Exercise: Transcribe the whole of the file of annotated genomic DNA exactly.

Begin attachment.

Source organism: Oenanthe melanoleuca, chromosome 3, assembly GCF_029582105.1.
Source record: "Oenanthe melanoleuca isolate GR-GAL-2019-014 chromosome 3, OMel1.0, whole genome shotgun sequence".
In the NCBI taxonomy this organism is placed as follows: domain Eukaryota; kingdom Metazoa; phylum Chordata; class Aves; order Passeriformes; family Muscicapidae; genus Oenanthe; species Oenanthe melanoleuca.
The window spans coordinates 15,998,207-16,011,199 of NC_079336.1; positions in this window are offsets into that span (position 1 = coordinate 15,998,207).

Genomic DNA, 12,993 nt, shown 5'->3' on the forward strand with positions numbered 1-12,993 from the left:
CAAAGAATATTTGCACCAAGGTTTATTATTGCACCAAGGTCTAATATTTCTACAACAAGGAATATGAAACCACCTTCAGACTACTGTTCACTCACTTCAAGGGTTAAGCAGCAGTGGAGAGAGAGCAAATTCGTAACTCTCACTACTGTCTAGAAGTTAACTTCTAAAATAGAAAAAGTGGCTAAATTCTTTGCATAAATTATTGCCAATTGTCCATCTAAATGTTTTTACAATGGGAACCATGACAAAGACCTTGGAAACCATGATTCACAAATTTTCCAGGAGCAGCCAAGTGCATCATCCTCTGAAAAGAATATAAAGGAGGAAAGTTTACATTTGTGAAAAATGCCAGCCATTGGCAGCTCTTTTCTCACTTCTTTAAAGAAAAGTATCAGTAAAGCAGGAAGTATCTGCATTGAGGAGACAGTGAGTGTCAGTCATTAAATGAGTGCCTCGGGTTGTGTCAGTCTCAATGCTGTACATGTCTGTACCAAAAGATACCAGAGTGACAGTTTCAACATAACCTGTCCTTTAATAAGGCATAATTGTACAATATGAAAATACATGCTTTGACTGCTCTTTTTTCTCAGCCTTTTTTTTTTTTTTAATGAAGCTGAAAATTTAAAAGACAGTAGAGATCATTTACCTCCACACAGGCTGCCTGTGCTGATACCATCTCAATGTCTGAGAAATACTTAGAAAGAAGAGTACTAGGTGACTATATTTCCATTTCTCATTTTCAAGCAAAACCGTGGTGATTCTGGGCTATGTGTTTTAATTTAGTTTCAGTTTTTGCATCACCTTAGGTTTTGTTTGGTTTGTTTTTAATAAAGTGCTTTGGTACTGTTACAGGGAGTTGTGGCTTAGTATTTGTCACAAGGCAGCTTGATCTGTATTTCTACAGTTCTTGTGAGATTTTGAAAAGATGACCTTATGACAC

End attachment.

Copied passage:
Source organism: Oenanthe melanoleuca, chromosome 3, assembly GCF_029582105.1.
Source record: "Oenanthe melanoleuca isolate GR-GAL-2019-014 chromosome 3, OMel1.0, whole genome shotgun sequence".
In the NCBI taxonomy this organism is placed as follows: domain Eukaryota; kingdom Metazoa; phylum Chordata; class Aves; order Passeriformes; family Muscicapidae; genus Oenanthe; species Oenanthe melanoleuca.
The window spans coordinates 15,998,207-16,011,199 of NC_079336.1; positions in this window are offsets into that span (position 1 = coordinate 15,998,207).

Genomic DNA, 12,993 nt, shown 5'->3' on the forward strand with positions numbered 1-12,993 from the left:
CAAAGAATATTTGCACCAAGGTTTATTATTGCACCAAGGTCTAATATTTCTACAACAAGGAATATGAAACCACCTTCAGACTACTGTTCACTCACTTCAAGGGTTAAGCAGCAGTGGAGAGAGAGCAAATTCGTAACTCTCACTACTGTCTAGAAGTTAACTTCTAAAATAGAAAAAGTGGCTAAATTCTTTGCATAAATTATTGCCAATTGTCCATCTAAATGTTTTTACAATGGGAACCATGACAAAGACCTTGGAAACCATGATTCACAAATTTTCCAGGAGCAGCCAAGTGCATCATCCTCTGAAAAGAATATAAAGGAGGAAAGTTTACATTTGTGAAAAATGCCAGCCATTGGCAGCTCTTTTCTCACTTCTTTAAAGAAAAGTATCAGTAAAGCAGGAAGTATCTGCATTGAGGAGACAGTGAGTGTCAGTCATTAAATGAGTGCCTCGGGTTGTGTCAGTCTCAATGCTGTACATGTCTGTACCAAAAGATACCAGAGTGACAGTTTCAACATAACCTGTCCTTTAATAAGGCATAATTGTACAATATGAAAATACATGCTTTGACTGCTCTTTTTTCTCAGCCTTTTTTTTTTTTTTAATGAAGCTGAAAATTTAAAAGACAGTAGAGATCATTTACCTCCACACAGGCTGCCTGTGCTGATACCATCTCAATGTCTGAGAAATACTTAGAAAGAAGAGTACTAGGTGACTATATTTCCATTTCTCATTTTCAAGCAAAACCGTGGTGATTCTGGGCTATGTGTTTTAATTTAGTTTCAGTTTTTGCATCACCTTAGGTTTTGTTTGGTTTGTTTTTAATAAAGTGCTTTGGTACTGTTACAGGGAGTTGTGGCTTAGTATTTGTCACAAGGCAGCTTGATCTGTATTTCTACAGTTCTTGTGAGATTTTGAAAAGATGACCTTATGACAC